Warrantless Cellphone Searches by Police Should Be Unconstitutional
Earlier this week, Gary Shapiro, CEO of the Consumer Electronics Association, had an op/ed in the Washington Post delving into the question of whether or not the police can search for data on your cellphone without a warrant. The specific case is United States v. Wurie in which the police scrolled through the recent calls on a suspected drug dealer's flip phone to figure out where his house was located. The house was raided, drugs were found, and now the defendant is claiming that the search of his phone violated his Fourth Amendment privacy right against unreasonable search and seizure. The case is now before the Supreme Court.
Shapiro accepts that police scrolling through a flip phone's call list is like checking an address book or diary found on a suspect, which earlier courts have ruled permissible without a warrant. Smartphones are different. Shapiro writes:
Today's smartphones and tablets are computers and hold vast amounts of personal information — not just contacts and text messages but also photographs, videos, e-mails, social media accounts, banking information and more. And tablets and smartphones will only become more innovative. Today, 66 percent of online U.S. adults own such a device, according to an August survey by the Consumer Electronics Association.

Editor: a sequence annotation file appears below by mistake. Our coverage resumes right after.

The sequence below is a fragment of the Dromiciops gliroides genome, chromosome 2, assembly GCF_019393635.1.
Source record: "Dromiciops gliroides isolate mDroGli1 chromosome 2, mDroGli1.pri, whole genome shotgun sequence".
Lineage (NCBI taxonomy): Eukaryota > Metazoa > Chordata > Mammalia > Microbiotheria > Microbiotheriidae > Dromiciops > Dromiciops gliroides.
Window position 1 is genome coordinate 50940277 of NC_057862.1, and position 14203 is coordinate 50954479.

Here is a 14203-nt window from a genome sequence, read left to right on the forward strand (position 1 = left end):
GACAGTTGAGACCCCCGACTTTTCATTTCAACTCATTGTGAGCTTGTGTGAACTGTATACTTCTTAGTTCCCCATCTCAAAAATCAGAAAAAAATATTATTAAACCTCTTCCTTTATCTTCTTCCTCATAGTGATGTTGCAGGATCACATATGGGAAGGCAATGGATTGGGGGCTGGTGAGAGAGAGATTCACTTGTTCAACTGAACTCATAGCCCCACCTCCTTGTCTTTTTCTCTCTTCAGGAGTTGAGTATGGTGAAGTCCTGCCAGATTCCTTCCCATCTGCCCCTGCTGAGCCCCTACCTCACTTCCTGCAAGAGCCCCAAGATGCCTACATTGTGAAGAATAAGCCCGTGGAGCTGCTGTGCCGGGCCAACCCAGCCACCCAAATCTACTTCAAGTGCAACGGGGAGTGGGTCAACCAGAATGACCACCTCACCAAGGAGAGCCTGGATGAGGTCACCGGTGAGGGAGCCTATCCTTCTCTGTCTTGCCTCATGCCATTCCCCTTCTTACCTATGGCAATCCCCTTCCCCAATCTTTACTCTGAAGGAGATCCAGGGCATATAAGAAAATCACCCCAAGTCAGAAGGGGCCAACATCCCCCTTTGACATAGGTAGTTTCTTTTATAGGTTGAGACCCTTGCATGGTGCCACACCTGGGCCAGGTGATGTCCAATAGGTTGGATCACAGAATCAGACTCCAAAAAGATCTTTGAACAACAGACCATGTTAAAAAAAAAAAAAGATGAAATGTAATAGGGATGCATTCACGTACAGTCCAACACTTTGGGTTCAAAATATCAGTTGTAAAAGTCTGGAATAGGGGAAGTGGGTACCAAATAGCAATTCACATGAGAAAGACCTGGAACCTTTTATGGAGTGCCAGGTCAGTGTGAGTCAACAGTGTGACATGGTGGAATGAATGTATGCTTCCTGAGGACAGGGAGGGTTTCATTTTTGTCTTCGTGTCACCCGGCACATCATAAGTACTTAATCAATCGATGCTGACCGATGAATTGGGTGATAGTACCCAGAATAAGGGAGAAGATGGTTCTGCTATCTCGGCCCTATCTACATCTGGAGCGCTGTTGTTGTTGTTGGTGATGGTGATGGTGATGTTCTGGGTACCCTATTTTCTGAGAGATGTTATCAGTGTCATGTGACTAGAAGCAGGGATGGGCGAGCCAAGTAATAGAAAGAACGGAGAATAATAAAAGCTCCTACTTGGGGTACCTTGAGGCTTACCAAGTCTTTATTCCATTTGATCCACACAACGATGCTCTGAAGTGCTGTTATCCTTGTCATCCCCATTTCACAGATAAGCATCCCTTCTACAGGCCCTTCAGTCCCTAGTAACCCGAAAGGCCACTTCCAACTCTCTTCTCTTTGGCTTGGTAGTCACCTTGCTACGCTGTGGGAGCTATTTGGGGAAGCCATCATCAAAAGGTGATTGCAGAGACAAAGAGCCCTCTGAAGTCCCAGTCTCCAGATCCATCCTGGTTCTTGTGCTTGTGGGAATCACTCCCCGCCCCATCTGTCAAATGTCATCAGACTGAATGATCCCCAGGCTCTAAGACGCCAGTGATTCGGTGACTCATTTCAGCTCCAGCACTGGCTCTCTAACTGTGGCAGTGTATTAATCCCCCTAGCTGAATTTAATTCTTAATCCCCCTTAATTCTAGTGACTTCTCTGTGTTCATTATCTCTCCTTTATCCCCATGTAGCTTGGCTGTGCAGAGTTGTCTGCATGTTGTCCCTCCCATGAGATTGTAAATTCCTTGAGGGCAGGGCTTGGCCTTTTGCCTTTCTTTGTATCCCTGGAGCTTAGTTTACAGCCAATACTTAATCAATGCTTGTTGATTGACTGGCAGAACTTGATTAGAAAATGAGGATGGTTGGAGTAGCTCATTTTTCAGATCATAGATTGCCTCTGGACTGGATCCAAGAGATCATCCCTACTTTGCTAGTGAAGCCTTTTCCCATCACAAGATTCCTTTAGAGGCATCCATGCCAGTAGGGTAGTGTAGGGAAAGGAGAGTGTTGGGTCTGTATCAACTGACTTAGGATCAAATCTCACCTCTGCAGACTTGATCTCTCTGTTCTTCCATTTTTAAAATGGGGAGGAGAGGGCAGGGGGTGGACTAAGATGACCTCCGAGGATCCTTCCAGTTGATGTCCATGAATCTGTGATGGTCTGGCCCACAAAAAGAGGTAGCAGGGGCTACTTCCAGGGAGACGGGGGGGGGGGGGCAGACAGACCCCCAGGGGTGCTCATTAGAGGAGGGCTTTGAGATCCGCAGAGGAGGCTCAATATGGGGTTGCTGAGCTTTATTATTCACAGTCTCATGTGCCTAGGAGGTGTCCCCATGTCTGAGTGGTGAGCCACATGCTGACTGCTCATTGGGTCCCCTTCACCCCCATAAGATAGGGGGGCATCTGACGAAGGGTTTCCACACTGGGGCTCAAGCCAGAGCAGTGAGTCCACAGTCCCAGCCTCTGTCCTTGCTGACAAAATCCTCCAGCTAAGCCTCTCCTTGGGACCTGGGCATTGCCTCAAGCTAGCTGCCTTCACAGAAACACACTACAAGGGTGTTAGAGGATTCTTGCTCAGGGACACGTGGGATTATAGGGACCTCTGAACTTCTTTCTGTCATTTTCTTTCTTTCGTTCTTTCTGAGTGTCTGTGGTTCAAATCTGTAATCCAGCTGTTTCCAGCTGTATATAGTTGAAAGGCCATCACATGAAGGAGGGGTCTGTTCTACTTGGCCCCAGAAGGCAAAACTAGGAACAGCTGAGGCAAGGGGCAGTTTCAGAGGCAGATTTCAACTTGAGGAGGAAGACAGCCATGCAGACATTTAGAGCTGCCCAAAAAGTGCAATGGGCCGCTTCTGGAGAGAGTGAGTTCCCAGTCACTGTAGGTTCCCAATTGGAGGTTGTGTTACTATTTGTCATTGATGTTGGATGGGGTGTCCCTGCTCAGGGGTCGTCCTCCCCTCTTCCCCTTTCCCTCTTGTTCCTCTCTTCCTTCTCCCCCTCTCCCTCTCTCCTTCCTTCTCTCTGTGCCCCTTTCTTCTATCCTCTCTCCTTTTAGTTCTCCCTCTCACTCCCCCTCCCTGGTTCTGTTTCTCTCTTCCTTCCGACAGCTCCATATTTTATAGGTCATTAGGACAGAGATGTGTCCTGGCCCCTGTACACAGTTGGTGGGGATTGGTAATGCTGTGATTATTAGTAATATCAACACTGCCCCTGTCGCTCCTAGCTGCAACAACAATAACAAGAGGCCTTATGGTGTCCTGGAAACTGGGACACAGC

The questions that courts should be thinking about include: What if the confiscated phone is a password-protected smartphone? What if it is a tablet requiring biometric access? Can police try to recover the password or force the biometric key to access confidential information as part of an arrest?
When a person takes the precaution of using a password or biometrics to limit access, it's clear that person expects his or her information to remain private. With smartphones and tablets storing greater and more sensitive data than older mobile phones can, it is reasonable to expect greater privacy. Violating that expectation of privacy without a warrant clearly contradicts the Fourth Amendment. Granted, it may be appropriate to do so in an exigency, such as a life-threatening situation — but any information thus obtained could not be used as evidence in a court of law.
I am no constitutional scholar, but I would think that if someone goes to the trouble of password protecting or encrypting their cell phones, tablets, or computers, that suggests, ipso facto, that he expects privacy. Nevertheless, the brave defenders of our borders—Homeland Security goons—insist that they have the right to warrantless searches of our phones and computers.